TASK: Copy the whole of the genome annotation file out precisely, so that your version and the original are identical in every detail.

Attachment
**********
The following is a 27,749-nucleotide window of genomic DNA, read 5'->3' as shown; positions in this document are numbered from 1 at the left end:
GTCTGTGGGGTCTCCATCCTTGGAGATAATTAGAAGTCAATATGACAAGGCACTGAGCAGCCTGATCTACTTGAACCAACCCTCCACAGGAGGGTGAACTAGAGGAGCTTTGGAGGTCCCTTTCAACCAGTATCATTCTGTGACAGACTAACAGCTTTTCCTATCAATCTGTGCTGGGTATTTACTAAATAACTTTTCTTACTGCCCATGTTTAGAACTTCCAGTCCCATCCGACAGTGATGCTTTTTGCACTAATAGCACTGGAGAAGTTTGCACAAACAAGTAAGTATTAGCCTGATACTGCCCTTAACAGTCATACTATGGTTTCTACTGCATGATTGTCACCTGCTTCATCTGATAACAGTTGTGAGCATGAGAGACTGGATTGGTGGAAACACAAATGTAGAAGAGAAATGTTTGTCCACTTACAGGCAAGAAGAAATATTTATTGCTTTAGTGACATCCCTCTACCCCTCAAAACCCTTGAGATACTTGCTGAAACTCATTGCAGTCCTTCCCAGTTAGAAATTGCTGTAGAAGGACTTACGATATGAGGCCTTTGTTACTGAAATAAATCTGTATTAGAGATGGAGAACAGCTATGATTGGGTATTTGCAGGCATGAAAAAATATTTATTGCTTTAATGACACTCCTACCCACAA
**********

The following is a 27,749-nucleotide window of genomic DNA, read 5'->3' as shown; positions in this document are numbered from 1 at the left end:
GTCTGTGGGGTCTCCATCCTTGGAGATAATTAGAAGTCAATATGACAAGGCACTGAGCAGCCTGATCTACTTGAACCAACCCTCCACAGGAGGGTGAACTAGAGGAGCTTTGGAGGTCCCTTTCAACCAGTATCATTCTGTGACAGACTAACAGCTTTTCCTATCAATCTGTGCTGGGTATTTACTAAATAACTTTTCTTACTGCCCATGTTTAGAACTTCCAGTCCCATCCGACAGTGATGCTTTTTGCACTAATAGCACTGGAGAAGTTTGCACAAACAAGTAAGTATTAGCCTGATACTGCCCTTAACAGTCATACTATGGTTTCTACTGCATGATTGTCACCTGCTTCATCTGATAACAGTTGTGAGCATGAGAGACTGGATTGGTGGAAACACAAATGTAGAAGAGAAATGTTTGTCCACTTACAGGCAAGAAGAAATATTTATTGCTTTAGTGACATCCCTCTACCCCTCAAAACCCTTGAGATACTTGCTGAAACTCATTGCAGTCCTTCCCAGTTAGAAATTGCTGTAGAAGGACTTACGATATGAGGCCTTTGTTACTGAAATAAATCTGTATTAGAGATGGAGAACAGCTATGATTGGGTATTTGCAGGCATGAAAAAATATTTATTGCTTTAATGACACTCCTACCCACAA